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On my system I have a secure service that is bound to localhost for commands. I do not want it accessible to Tor. It's bound to one port, lets say 876.

I am running a hidden service that binds to one port, lets call it 12345. So 127.0.0.1:12345 is open to Tor.

How confident can I be that Tor incoming connections to my system will not be able to somehow access 127.0.0.1:876?

Is this a real concern, or just tin-foil-hat?

  • Additional access control could be placed on the Tor process (using SELinux, Systrace (OpenBSD), FreeBSD MAC, etc.). – Adam Jensen Jul 18 '15 at 12:43
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I'd say this is an important concern and it's worth thinking about. You can go in two directions:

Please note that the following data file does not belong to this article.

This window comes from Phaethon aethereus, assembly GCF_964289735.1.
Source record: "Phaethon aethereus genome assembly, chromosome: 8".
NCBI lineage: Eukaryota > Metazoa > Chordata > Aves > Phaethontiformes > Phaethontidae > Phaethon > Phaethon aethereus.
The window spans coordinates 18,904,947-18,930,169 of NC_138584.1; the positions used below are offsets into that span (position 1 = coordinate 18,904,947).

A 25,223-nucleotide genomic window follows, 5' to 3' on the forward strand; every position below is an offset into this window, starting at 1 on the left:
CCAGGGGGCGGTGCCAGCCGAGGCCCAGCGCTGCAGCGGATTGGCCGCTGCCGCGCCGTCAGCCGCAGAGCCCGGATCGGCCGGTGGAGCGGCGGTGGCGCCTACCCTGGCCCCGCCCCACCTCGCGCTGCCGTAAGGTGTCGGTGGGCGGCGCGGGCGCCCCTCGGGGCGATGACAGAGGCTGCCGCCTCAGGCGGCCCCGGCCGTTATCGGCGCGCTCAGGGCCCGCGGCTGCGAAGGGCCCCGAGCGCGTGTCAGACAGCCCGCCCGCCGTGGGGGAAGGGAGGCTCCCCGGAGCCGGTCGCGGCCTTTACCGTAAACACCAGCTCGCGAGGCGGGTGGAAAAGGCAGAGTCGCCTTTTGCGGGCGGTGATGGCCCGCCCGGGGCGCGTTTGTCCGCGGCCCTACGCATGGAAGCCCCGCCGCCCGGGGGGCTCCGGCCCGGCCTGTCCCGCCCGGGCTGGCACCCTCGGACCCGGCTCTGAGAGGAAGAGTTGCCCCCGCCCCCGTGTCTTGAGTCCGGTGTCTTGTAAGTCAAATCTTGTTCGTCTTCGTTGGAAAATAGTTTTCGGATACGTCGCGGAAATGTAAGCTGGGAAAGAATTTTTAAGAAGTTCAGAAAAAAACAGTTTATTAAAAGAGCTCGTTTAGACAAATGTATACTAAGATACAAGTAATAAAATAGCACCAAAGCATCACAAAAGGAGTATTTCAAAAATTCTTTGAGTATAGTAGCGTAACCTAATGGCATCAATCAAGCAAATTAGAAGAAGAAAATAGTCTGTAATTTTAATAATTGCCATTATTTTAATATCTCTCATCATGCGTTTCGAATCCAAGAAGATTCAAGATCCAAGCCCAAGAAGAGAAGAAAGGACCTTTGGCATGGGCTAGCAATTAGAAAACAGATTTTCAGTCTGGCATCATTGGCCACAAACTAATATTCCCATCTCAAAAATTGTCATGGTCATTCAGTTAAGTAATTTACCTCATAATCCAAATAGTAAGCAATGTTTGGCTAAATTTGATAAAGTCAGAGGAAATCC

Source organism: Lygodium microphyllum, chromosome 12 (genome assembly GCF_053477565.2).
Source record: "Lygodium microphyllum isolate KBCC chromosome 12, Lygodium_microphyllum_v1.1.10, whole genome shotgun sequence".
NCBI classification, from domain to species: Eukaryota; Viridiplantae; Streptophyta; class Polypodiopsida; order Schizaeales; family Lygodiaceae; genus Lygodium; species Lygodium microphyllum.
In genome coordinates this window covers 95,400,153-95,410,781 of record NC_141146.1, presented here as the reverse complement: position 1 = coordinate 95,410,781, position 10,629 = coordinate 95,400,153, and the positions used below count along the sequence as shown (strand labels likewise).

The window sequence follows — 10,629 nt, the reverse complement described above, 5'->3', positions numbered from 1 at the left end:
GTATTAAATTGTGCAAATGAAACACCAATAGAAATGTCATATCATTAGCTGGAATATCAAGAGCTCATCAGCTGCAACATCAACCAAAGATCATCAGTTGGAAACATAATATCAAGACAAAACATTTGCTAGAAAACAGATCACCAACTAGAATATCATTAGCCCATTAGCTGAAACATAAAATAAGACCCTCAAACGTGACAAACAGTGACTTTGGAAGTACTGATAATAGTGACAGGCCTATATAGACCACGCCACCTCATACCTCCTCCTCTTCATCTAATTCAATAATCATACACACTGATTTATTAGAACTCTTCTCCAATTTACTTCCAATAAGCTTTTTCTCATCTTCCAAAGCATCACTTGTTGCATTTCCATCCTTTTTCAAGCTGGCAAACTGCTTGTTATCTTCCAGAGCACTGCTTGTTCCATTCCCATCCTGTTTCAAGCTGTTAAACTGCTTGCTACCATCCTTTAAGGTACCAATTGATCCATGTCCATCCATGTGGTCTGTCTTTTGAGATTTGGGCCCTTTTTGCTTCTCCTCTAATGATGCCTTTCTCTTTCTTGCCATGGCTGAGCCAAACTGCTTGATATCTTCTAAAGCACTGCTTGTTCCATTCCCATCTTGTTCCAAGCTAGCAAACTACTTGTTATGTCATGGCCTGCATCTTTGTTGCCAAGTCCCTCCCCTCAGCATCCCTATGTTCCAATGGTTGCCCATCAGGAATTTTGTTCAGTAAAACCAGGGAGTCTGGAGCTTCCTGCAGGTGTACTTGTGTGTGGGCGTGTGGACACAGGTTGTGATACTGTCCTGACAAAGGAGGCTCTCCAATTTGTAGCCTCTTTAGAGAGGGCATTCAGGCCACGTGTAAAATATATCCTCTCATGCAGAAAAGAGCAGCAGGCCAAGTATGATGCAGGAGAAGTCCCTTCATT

1. Assume Tor works correctly according to the specification. Then there is no chance that Tor can access the other port (876).
  2. On the other side there might be a bug/vulnerability in Tor which allows it to access other data on a client's computer. If this is the case than an attacker has the possibility to access the data. But is this a realistic concern? From my perspective Tor does a lot to improve and ensure the security of the software (specification, testing, review etc.). So I'd it is quite improbable that something like this happens.

So the chance that somethin like in the case 2 happens is negligible.

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It has to be bound to the port in torrc , that's the only place tor is told to bind, so if the port\binding is not there then there is no way for them to access unlisted ports over tor.

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